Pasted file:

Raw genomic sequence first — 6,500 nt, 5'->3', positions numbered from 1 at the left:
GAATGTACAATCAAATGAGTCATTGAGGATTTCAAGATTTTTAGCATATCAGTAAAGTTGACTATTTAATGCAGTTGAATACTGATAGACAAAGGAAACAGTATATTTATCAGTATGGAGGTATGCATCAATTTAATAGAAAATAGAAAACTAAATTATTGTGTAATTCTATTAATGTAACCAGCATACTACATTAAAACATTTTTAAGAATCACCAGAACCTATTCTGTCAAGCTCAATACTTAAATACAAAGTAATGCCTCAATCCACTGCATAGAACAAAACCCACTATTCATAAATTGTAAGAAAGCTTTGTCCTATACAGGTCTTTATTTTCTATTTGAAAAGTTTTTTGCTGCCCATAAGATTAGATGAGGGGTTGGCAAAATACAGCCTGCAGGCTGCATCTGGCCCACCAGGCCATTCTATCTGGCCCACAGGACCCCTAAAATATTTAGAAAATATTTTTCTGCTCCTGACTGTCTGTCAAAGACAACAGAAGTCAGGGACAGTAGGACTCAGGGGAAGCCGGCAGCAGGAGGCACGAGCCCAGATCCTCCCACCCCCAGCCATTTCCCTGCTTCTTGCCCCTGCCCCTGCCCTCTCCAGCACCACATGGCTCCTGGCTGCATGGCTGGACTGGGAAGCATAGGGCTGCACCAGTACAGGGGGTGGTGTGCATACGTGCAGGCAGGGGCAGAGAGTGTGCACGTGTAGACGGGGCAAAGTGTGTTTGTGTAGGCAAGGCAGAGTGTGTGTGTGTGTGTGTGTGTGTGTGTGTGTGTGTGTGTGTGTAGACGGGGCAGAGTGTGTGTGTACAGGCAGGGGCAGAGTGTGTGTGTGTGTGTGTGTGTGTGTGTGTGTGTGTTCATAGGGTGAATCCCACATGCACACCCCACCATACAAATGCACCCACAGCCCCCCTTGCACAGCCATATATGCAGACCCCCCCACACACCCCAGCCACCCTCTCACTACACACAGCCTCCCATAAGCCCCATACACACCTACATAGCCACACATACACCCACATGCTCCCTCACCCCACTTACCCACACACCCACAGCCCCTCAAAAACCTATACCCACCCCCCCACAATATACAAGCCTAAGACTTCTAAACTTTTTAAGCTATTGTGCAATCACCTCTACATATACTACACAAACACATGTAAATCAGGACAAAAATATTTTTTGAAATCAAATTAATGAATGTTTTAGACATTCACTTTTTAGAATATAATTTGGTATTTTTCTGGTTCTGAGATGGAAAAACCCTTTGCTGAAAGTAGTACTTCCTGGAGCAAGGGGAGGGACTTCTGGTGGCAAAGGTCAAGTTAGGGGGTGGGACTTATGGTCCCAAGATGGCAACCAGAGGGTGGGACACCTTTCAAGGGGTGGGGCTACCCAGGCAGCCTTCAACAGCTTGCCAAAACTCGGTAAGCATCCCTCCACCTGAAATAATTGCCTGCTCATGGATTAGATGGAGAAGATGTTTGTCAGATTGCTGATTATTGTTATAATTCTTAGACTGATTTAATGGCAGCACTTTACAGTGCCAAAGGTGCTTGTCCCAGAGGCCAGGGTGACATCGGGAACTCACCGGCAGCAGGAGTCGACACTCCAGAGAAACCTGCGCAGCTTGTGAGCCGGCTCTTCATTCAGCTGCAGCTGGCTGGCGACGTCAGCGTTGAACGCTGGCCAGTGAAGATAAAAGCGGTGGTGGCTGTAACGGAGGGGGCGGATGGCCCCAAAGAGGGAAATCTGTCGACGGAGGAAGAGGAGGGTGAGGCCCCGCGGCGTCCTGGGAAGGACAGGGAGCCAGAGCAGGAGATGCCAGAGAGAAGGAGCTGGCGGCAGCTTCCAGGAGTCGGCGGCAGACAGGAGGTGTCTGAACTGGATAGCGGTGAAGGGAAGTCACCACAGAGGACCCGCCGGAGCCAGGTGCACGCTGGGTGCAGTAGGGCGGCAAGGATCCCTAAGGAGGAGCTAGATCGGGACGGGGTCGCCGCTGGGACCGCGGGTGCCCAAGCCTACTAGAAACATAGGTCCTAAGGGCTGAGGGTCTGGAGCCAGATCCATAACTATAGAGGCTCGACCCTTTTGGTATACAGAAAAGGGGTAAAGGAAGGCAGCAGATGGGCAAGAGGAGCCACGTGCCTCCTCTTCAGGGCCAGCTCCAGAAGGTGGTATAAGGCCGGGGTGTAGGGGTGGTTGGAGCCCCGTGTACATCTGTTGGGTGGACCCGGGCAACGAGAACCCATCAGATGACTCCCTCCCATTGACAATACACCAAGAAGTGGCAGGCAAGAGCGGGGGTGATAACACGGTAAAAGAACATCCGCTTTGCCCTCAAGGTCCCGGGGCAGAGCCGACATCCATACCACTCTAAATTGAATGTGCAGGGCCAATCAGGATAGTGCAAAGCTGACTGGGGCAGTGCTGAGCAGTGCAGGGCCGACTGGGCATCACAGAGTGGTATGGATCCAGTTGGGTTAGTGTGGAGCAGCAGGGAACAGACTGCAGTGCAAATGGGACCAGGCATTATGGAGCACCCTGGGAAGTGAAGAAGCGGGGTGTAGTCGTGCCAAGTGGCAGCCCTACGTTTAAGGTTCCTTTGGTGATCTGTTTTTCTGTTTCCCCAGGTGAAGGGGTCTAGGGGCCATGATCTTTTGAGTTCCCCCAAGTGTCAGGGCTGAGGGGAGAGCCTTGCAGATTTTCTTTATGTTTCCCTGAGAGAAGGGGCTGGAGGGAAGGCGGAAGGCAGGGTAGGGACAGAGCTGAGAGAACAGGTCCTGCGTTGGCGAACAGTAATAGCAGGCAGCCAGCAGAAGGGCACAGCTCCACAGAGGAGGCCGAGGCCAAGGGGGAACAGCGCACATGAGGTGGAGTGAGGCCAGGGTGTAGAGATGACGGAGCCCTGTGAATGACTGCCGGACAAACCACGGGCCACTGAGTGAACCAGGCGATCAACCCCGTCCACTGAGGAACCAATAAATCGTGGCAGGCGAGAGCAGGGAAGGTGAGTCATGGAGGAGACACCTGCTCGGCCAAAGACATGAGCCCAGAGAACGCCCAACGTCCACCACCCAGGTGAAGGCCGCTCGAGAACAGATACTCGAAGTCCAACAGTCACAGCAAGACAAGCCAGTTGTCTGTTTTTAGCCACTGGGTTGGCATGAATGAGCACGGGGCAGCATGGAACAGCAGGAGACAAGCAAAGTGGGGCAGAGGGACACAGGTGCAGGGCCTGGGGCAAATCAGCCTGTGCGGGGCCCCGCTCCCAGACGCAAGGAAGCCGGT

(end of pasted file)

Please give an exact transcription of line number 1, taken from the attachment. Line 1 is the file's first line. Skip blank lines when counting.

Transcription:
Raw genomic sequence first — 6,500 nt, 5'->3', positions numbered from 1 at the left: